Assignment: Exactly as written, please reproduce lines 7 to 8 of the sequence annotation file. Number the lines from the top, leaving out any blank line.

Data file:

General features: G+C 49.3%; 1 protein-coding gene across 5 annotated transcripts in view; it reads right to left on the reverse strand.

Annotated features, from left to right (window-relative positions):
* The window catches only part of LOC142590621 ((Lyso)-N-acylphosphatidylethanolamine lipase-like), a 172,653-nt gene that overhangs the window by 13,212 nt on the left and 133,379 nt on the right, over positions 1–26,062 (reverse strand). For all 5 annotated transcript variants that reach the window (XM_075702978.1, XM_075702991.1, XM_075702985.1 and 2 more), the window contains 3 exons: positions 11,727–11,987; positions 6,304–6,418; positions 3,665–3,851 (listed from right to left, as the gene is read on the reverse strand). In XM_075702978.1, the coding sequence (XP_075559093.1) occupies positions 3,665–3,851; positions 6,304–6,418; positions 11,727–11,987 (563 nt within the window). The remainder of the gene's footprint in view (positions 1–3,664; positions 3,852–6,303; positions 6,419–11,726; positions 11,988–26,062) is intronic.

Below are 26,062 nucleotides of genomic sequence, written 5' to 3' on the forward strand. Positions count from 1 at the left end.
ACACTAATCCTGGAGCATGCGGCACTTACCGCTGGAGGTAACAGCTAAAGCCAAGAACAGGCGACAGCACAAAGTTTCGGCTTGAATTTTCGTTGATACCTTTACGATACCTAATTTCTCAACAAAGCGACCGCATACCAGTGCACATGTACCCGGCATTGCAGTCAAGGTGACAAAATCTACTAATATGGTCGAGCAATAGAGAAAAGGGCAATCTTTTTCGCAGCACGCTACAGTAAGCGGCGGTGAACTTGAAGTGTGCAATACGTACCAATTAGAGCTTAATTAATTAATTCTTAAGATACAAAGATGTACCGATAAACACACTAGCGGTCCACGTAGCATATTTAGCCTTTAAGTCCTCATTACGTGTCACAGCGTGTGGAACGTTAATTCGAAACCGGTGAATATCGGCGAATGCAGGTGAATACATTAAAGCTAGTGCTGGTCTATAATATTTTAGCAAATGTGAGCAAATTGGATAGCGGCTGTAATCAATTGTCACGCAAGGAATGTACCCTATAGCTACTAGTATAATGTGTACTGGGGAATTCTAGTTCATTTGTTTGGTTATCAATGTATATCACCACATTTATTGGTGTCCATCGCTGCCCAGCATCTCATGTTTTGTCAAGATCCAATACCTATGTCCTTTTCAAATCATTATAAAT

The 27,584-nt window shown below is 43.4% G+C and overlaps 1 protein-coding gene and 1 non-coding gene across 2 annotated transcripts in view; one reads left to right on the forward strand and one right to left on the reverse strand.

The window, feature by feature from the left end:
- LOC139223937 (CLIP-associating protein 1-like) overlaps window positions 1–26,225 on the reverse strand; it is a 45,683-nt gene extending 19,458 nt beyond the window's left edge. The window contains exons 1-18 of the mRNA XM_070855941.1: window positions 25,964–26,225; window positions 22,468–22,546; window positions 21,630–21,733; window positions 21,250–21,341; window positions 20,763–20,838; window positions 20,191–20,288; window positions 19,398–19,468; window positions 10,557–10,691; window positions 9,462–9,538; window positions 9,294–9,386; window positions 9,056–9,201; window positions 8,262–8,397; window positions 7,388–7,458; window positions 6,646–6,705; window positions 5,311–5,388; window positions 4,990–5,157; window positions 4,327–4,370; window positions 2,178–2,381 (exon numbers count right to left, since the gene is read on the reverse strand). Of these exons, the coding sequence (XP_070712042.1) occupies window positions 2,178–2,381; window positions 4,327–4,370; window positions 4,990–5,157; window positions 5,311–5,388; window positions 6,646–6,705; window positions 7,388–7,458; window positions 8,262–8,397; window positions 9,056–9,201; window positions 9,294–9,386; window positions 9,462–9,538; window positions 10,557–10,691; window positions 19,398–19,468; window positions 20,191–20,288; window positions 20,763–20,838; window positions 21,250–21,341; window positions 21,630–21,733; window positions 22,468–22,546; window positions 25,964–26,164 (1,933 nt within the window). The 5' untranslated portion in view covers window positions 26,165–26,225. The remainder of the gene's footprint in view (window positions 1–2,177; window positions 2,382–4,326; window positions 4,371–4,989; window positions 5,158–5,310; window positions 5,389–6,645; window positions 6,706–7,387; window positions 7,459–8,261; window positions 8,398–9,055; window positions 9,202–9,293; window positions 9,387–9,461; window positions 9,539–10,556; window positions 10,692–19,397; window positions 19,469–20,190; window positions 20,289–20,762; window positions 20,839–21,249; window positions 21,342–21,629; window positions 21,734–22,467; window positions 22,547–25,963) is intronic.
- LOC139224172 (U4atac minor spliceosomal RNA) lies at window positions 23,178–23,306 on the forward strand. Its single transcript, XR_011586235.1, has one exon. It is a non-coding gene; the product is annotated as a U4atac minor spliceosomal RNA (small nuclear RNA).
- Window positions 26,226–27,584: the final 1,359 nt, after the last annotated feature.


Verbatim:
The window, feature by feature from the left end:
- LOC139223937 (CLIP-associating protein 1-like) overlaps window positions 1–26,225 on the reverse strand; it is a 45,683-nt gene extending 19,458 nt beyond the window's left edge. The window contains exons 1-18 of the mRNA XM_070855941.1: window positions 25,964–26,225; window positions 22,468–22,546; window positions 21,630–21,733; window positions 21,250–21,341; window positions 20,763–20,838; window positions 20,191–20,288; window positions 19,398–19,468; window positions 10,557–10,691; window positions 9,462–9,538; window positions 9,294–9,386; window positions 9,056–9,201; window positions 8,262–8,397; window positions 7,388–7,458; window positions 6,646–6,705; window positions 5,311–5,388; window positions 4,990–5,157; window positions 4,327–4,370; window positions 2,178–2,381 (exon numbers count right to left, since the gene is read on the reverse strand). Of these exons, the coding sequence (XP_070712042.1) occupies window positions 2,178–2,381; window positions 4,327–4,370; window positions 4,990–5,157; window positions 5,311–5,388; window positions 6,646–6,705; window positions 7,388–7,458; window positions 8,262–8,397; window positions 9,056–9,201; window positions 9,294–9,386; window positions 9,462–9,538; window positions 10,557–10,691; window positions 19,398–19,468; window positions 20,191–20,288; window positions 20,763–20,838; window positions 21,250–21,341; window positions 21,630–21,733; window positions 22,468–22,546; window positions 25,964–26,164 (1,933 nt within the window). The 5' untranslated portion in view covers window positions 26,165–26,225. The remainder of the gene's footprint in view (window positions 1–2,177; window positions 2,382–4,326; window positions 4,371–4,989; window positions 5,158–5,310; window positions 5,389–6,645; window positions 6,706–7,387; window positions 7,459–8,261; window positions 8,398–9,055; window positions 9,202–9,293; window positions 9,387–9,461; window positions 9,539–10,556; window positions 10,692–19,397; window positions 19,469–20,190; window positions 20,289–20,762; window positions 20,839–21,249; window positions 21,342–21,629; window positions 21,734–22,467; window positions 22,547–25,963) is intronic.